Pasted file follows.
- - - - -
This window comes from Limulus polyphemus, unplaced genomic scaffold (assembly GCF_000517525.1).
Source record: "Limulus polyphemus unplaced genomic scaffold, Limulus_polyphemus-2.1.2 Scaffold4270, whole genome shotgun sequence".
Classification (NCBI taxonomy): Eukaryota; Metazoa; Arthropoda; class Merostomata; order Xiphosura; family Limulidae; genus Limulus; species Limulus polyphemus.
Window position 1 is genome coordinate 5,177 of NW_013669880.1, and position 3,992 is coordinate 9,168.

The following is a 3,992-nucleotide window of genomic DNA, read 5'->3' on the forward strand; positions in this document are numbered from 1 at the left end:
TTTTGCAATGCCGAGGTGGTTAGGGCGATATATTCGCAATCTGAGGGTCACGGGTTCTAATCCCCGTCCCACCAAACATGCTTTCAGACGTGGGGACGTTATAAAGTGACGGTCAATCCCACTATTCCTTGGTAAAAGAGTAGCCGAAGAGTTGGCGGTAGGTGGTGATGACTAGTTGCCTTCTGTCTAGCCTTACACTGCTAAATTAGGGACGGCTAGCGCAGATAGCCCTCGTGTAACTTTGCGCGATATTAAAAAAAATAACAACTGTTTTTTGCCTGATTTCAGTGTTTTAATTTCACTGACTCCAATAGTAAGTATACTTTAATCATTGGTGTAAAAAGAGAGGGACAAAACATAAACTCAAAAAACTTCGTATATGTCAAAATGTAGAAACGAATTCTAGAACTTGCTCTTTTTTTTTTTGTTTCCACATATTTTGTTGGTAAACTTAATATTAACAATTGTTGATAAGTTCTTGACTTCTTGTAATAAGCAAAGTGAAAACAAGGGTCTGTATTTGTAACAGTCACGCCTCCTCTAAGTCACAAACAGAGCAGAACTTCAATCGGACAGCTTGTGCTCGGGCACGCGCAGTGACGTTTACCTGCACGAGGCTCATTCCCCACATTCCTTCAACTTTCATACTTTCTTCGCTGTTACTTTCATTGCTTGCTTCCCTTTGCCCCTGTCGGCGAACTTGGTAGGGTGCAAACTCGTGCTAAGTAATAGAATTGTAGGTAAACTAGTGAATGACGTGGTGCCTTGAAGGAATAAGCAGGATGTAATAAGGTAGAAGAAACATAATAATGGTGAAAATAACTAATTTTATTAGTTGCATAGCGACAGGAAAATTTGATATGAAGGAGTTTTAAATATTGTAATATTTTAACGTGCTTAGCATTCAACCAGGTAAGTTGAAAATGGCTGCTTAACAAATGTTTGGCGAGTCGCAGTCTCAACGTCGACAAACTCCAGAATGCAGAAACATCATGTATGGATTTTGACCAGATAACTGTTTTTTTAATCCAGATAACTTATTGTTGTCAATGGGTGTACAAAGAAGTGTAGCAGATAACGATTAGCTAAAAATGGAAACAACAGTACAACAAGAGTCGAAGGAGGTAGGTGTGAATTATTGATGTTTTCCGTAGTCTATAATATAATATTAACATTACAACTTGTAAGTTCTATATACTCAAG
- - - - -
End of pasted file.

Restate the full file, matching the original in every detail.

This window comes from Limulus polyphemus, unplaced genomic scaffold (assembly GCF_000517525.1).
Source record: "Limulus polyphemus unplaced genomic scaffold, Limulus_polyphemus-2.1.2 Scaffold4270, whole genome shotgun sequence".
Classification (NCBI taxonomy): Eukaryota; Metazoa; Arthropoda; class Merostomata; order Xiphosura; family Limulidae; genus Limulus; species Limulus polyphemus.
Window position 1 is genome coordinate 5,177 of NW_013669880.1, and position 3,992 is coordinate 9,168.

The following is a 3,992-nucleotide window of genomic DNA, read 5'->3' on the forward strand; positions in this document are numbered from 1 at the left end:
TTTTGCAATGCCGAGGTGGTTAGGGCGATATATTCGCAATCTGAGGGTCACGGGTTCTAATCCCCGTCCCACCAAACATGCTTTCAGACGTGGGGACGTTATAAAGTGACGGTCAATCCCACTATTCCTTGGTAAAAGAGTAGCCGAAGAGTTGGCGGTAGGTGGTGATGACTAGTTGCCTTCTGTCTAGCCTTACACTGCTAAATTAGGGACGGCTAGCGCAGATAGCCCTCGTGTAACTTTGCGCGATATTAAAAAAAATAACAACTGTTTTTTGCCTGATTTCAGTGTTTTAATTTCACTGACTCCAATAGTAAGTATACTTTAATCATTGGTGTAAAAAGAGAGGGACAAAACATAAACTCAAAAAACTTCGTATATGTCAAAATGTAGAAACGAATTCTAGAACTTGCTCTTTTTTTTTTTGTTTCCACATATTTTGTTGGTAAACTTAATATTAACAATTGTTGATAAGTTCTTGACTTCTTGTAATAAGCAAAGTGAAAACAAGGGTCTGTATTTGTAACAGTCACGCCTCCTCTAAGTCACAAACAGAGCAGAACTTCAATCGGACAGCTTGTGCTCGGGCACGCGCAGTGACGTTTACCTGCACGAGGCTCATTCCCCACATTCCTTCAACTTTCATACTTTCTTCGCTGTTACTTTCATTGCTTGCTTCCCTTTGCCCCTGTCGGCGAACTTGGTAGGGTGCAAACTCGTGCTAAGTAATAGAATTGTAGGTAAACTAGTGAATGACGTGGTGCCTTGAAGGAATAAGCAGGATGTAATAAGGTAGAAGAAACATAATAATGGTGAAAATAACTAATTTTATTAGTTGCATAGCGACAGGAAAATTTGATATGAAGGAGTTTTAAATATTGTAATATTTTAACGTGCTTAGCATTCAACCAGGTAAGTTGAAAATGGCTGCTTAACAAATGTTTGGCGAGTCGCAGTCTCAACGTCGACAAACTCCAGAATGCAGAAACATCATGTATGGATTTTGACCAGATAACTGTTTTTTTAATCCAGATAACTTATTGTTGTCAATGGGTGTACAAAGAAGTGTAGCAGATAACGATTAGCTAAAAATGGAAACAACAGTACAACAAGAGTCGAAGGAGGTAGGTGTGAATTATTGATGTTTTCCGTAGTCTATAATATAATATTAACATTACAACTTGTAAGTTCTATATACTCAAG